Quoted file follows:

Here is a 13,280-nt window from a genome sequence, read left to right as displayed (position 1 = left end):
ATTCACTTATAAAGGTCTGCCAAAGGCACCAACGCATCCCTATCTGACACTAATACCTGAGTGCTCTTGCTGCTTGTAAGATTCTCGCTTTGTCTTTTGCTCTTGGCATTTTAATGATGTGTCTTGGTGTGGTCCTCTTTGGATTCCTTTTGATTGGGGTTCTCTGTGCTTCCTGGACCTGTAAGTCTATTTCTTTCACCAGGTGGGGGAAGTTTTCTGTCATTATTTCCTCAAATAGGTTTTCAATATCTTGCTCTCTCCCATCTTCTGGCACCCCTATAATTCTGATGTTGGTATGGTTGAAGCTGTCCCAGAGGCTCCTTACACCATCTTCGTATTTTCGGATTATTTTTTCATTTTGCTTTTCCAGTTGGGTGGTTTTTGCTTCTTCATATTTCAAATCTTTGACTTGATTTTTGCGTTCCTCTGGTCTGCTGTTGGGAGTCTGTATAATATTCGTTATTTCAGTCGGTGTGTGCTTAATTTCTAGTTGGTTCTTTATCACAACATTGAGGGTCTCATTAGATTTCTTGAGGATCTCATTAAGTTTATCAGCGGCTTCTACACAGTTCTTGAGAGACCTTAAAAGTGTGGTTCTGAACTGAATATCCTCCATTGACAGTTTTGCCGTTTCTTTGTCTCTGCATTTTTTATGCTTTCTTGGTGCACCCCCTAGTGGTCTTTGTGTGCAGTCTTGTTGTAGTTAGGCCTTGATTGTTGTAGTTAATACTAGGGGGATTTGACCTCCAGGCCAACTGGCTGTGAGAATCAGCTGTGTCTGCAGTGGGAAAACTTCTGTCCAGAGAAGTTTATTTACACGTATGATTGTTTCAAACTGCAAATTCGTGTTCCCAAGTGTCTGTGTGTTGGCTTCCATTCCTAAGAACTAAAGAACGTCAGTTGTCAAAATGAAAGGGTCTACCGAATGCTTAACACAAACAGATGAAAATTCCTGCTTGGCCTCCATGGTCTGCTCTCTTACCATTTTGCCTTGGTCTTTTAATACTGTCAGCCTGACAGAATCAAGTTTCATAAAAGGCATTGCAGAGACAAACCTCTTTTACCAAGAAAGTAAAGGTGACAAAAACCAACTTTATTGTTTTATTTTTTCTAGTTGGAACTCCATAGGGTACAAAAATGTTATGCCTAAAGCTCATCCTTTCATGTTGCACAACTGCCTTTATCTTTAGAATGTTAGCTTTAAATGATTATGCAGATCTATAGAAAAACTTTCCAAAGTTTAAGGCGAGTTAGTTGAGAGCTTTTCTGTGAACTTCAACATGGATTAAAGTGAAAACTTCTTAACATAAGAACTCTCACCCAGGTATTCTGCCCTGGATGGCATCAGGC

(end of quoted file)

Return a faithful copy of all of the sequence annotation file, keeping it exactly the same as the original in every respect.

Here is a 13,280-nt window from a genome sequence, read left to right as displayed (position 1 = left end):
ATTCACTTATAAAGGTCTGCCAAAGGCACCAACGCATCCCTATCTGACACTAATACCTGAGTGCTCTTGCTGCTTGTAAGATTCTCGCTTTGTCTTTTGCTCTTGGCATTTTAATGATGTGTCTTGGTGTGGTCCTCTTTGGATTCCTTTTGATTGGGGTTCTCTGTGCTTCCTGGACCTGTAAGTCTATTTCTTTCACCAGGTGGGGGAAGTTTTCTGTCATTATTTCCTCAAATAGGTTTTCAATATCTTGCTCTCTCCCATCTTCTGGCACCCCTATAATTCTGATGTTGGTATGGTTGAAGCTGTCCCAGAGGCTCCTTACACCATCTTCGTATTTTCGGATTATTTTTTCATTTTGCTTTTCCAGTTGGGTGGTTTTTGCTTCTTCATATTTCAAATCTTTGACTTGATTTTTGCGTTCCTCTGGTCTGCTGTTGGGAGTCTGTATAATATTCGTTATTTCAGTCGGTGTGTGCTTAATTTCTAGTTGGTTCTTTATCACAACATTGAGGGTCTCATTAGATTTCTTGAGGATCTCATTAAGTTTATCAGCGGCTTCTACACAGTTCTTGAGAGACCTTAAAAGTGTGGTTCTGAACTGAATATCCTCCATTGACAGTTTTGCCGTTTCTTTGTCTCTGCATTTTTTATGCTTTCTTGGTGCACCCCCTAGTGGTCTTTGTGTGCAGTCTTGTTGTAGTTAGGCCTTGATTGTTGTAGTTAATACTAGGGGGATTTGACCTCCAGGCCAACTGGCTGTGAGAATCAGCTGTGTCTGCAGTGGGAAAACTTCTGTCCAGAGAAGTTTATTTACACGTATGATTGTTTCAAACTGCAAATTCGTGTTCCCAAGTGTCTGTGTGTTGGCTTCCATTCCTAAGAACTAAAGAACGTCAGTTGTCAAAATGAAAGGGTCTACCGAATGCTTAACACAAACAGATGAAAATTCCTGCTTGGCCTCCATGGTCTGCTCTCTTACCATTTTGCCTTGGTCTTTTAATACTGTCAGCCTGACAGAATCAAGTTTCATAAAAGGCATTGCAGAGACAAACCTCTTTTACCAAGAAAGTAAAGGTGACAAAAACCAACTTTATTGTTTTATTTTTTCTAGTTGGAACTCCATAGGGTACAAAAATGTTATGCCTAAAGCTCATCCTTTCATGTTGCACAACTGCCTTTATCTTTAGAATGTTAGCTTTAAATGATTATGCAGATCTATAGAAAAACTTTCCAAAGTTTAAGGCGAGTTAGTTGAGAGCTTTTCTGTGAACTTCAACATGGATTAAAGTGAAAACTTCTTAACATAAGAACTCTCACCCAGGTATTCTGCCCTGGATGGCATCAGGC